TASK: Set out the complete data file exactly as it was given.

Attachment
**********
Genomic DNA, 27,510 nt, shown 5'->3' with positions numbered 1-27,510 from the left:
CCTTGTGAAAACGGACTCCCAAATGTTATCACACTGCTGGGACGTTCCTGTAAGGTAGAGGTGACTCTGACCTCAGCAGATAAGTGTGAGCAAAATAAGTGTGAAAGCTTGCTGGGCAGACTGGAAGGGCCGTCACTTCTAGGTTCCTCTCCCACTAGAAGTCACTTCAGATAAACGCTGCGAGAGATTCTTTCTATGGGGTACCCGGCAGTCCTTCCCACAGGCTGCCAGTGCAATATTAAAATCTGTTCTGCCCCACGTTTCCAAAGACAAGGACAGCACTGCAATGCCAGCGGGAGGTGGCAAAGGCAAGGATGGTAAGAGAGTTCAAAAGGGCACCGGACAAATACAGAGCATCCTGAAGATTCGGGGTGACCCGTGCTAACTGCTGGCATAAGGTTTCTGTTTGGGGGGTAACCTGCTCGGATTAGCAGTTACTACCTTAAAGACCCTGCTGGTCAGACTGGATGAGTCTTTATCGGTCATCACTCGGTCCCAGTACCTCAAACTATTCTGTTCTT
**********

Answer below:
Genomic DNA, 27,510 nt, shown 5'->3' with positions numbered 1-27,510 from the left:
CCTTGTGAAAACGGACTCCCAAATGTTATCACACTGCTGGGACGTTCCTGTAAGGTAGAGGTGACTCTGACCTCAGCAGATAAGTGTGAGCAAAATAAGTGTGAAAGCTTGCTGGGCAGACTGGAAGGGCCGTCACTTCTAGGTTCCTCTCCCACTAGAAGTCACTTCAGATAAACGCTGCGAGAGATTCTTTCTATGGGGTACCCGGCAGTCCTTCCCACAGGCTGCCAGTGCAATATTAAAATCTGTTCTGCCCCACGTTTCCAAAGACAAGGACAGCACTGCAATGCCAGCGGGAGGTGGCAAAGGCAAGGATGGTAAGAGAGTTCAAAAGGGCACCGGACAAATACAGAGCATCCTGAAGATTCGGGGTGACCCGTGCTAACTGCTGGCATAAGGTTTCTGTTTGGGGGGTAACCTGCTCGGATTAGCAGTTACTACCTTAAAGACCCTGCTGGTCAGACTGGATGAGTCTTTATCGGTCATCACTCGGTCCCAGTACCTCAAACTATTCTGTTCTT